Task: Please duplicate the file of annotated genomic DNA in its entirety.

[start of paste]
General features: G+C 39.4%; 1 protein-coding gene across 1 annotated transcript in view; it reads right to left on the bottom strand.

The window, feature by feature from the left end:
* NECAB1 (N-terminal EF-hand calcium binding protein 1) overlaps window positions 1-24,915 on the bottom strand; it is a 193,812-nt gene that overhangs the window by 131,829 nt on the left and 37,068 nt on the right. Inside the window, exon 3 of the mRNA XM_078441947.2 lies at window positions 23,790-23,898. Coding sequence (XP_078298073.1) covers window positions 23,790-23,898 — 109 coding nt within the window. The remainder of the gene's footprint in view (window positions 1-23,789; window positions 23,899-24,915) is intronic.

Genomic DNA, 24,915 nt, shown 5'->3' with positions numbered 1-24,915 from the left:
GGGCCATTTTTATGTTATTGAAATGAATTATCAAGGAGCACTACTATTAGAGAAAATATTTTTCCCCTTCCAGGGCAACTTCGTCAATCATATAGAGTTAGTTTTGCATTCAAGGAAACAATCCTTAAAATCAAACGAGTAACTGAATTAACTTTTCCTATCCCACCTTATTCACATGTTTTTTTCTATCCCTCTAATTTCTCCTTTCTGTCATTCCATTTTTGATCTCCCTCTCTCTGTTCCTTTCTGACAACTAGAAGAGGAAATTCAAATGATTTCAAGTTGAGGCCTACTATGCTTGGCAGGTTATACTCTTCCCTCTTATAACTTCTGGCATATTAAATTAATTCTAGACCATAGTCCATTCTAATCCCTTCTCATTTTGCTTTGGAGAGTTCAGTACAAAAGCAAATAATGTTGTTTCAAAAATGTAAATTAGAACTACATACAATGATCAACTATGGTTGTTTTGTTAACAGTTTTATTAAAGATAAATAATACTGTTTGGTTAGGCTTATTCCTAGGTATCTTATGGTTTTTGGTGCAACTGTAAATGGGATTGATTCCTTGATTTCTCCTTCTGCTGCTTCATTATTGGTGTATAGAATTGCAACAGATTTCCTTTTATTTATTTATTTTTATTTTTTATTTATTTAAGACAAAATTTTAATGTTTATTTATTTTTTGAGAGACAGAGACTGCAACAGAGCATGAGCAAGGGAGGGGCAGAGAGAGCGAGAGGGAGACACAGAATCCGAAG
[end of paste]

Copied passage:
General features: G+C 39.4%; 1 protein-coding gene across 1 annotated transcript in view; it reads right to left on the bottom strand.

The window, feature by feature from the left end:
* NECAB1 (N-terminal EF-hand calcium binding protein 1) overlaps window positions 1-24,915 on the bottom strand; it is a 193,812-nt gene that overhangs the window by 131,829 nt on the left and 37,068 nt on the right. Inside the window, exon 3 of the mRNA XM_078441947.2 lies at window positions 23,790-23,898. Coding sequence (XP_078298073.1) covers window positions 23,790-23,898 — 109 coding nt within the window. The remainder of the gene's footprint in view (window positions 1-23,789; window positions 23,899-24,915) is intronic.

Genomic DNA, 24,915 nt, shown 5'->3' with positions numbered 1-24,915 from the left:
GGGCCATTTTTATGTTATTGAAATGAATTATCAAGGAGCACTACTATTAGAGAAAATATTTTTCCCCTTCCAGGGCAACTTCGTCAATCATATAGAGTTAGTTTTGCATTCAAGGAAACAATCCTTAAAATCAAACGAGTAACTGAATTAACTTTTCCTATCCCACCTTATTCACATGTTTTTTTCTATCCCTCTAATTTCTCCTTTCTGTCATTCCATTTTTGATCTCCCTCTCTCTGTTCCTTTCTGACAACTAGAAGAGGAAATTCAAATGATTTCAAGTTGAGGCCTACTATGCTTGGCAGGTTATACTCTTCCCTCTTATAACTTCTGGCATATTAAATTAATTCTAGACCATAGTCCATTCTAATCCCTTCTCATTTTGCTTTGGAGAGTTCAGTACAAAAGCAAATAATGTTGTTTCAAAAATGTAAATTAGAACTACATACAATGATCAACTATGGTTGTTTTGTTAACAGTTTTATTAAAGATAAATAATACTGTTTGGTTAGGCTTATTCCTAGGTATCTTATGGTTTTTGGTGCAACTGTAAATGGGATTGATTCCTTGATTTCTCCTTCTGCTGCTTCATTATTGGTGTATAGAATTGCAACAGATTTCCTTTTATTTATTTATTTTTATTTTTTATTTATTTAAGACAAAATTTTAATGTTTATTTATTTTTTGAGAGACAGAGACTGCAACAGAGCATGAGCAAGGGAGGGGCAGAGAGAGCGAGAGGGAGACACAGAATCCGAAG